Town Topics — Princeton's Weekly Community Newspaper Since 1946.
Vol. LXIV, No. 27
Wednesday, July 7, 2010
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For more movie summaries, see Kam’s Kapsules.

THEY FLY THROUGH THE AIR WITH THE GREATEST OF EASE: Roy (Tom Cruise, left) and Jean (Cameron Diaz) are now in Seville fleeing from yet another group of enemies as part of their mission to prevent the Zephyr, a perpetual energy battery, from falling into the wrong hands. To see how things turn out for the couple and the battery, see the movie.

Knight and Day: Diaz and Cruise Crisscross the Planet in Spy Genre Spoof

Kam Williams

This high octane espionage thriller is the epitome of escapist summer fare. It’s got all the basic ingredients the blockbuster recipe calls for in order to keep you thoroughly entertained. There’s a multi-layered mystery, international intrigue, breathtaking cinematography at exotic locales, death defying stunts, and excellent screen chemistry between the hero and heroine. Co-stars Tom Cruise and Cameron Diaz, together again for the first time since Vanilla Sky (2001), are ably assisted by a talented supporting cast led by Viola Davis, Maggie Grace, and Peter Sarsgaard.

At first glance, Knight and Day’s plot appears to be a typical potboiler where a suave spy circles the world fighting bad guys while accompanied by a beautiful woman. But this adventure contains a number of clever plot twists that surface only after you’ve probably made some wrong assumptions about the lead characters.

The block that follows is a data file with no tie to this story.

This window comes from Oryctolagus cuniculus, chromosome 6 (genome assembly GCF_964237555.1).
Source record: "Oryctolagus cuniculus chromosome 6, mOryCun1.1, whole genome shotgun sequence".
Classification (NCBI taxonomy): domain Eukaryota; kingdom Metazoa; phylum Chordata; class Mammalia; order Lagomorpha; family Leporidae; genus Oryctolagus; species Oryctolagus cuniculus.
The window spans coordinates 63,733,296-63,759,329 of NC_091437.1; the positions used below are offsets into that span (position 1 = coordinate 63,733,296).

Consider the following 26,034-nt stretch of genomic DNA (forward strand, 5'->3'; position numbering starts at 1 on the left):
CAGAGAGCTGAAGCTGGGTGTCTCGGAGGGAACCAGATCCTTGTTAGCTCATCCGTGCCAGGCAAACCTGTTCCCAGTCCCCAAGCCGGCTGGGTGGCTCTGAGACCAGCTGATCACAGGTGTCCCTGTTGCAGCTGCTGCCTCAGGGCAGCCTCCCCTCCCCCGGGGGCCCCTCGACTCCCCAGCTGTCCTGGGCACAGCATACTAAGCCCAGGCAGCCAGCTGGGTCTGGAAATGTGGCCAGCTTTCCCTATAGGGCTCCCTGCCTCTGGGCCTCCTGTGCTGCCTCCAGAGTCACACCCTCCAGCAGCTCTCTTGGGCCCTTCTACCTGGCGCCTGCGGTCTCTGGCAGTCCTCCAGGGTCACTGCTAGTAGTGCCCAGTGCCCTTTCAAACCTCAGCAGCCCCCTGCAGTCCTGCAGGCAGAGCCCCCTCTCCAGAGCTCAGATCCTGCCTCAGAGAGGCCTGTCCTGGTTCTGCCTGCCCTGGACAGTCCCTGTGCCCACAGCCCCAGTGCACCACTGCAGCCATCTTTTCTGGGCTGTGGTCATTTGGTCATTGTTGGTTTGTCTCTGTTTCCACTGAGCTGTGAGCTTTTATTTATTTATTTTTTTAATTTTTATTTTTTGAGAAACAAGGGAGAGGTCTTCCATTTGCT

The film opens in Wichita, Kansas, where we find CIA Agent Roy Miller (Cruise) literally bumping into a small town girl June Havens (Diaz) just before they both board their plane to Boston. “This might be a rough flight,” he warns her ominously.

Seated across the aisle from each other, they proceed to flirt shamelessly over drinks until June excuses herself to powder her nose. That’s when an army of assassins, comprised not only of all the other passengers but of the crew members as well, attack Roy. The well trained agent proves to be up to the challenge, however, and after June returns to her seat from the ladies’ room, he matter-of-factly announces that “We lost the pilots,” and proceeds to crash land the aircraft in a cornfield.

Roy was attacked on the plane because he’s apparently been assigned by the Agency to prevent a perpetual energy battery code named Zephyr, that was invented by a teenaged genius Simon Fleck (Dano), from falling into the wrong hands. Before the authorities or more adversaries arrive, Roy hurriedly explains to June that her life is now in danger and that her odds for survival are far better if she sticks with him instead of going to her sister’s (Grace) wedding in Boston as planned. Although this development is disconcerting, June agrees to go with him out of a combination of curiosity and physical attraction. What ensues is madcap mayhem, with so many bodies hitting the floor that it leaves June frazzled and begging Roy to “Please stop shooting people!”

You are forewarned that not much is either plausible or as it appears in this hilarious spoof of the spy genre.

Excellent (4 stars). Rated PG-13 for violence and brief profanity. Running time: 110 Minutes. Distributor: 20th Century Fox

For more movie summaries, see Kam’s Kapsules.

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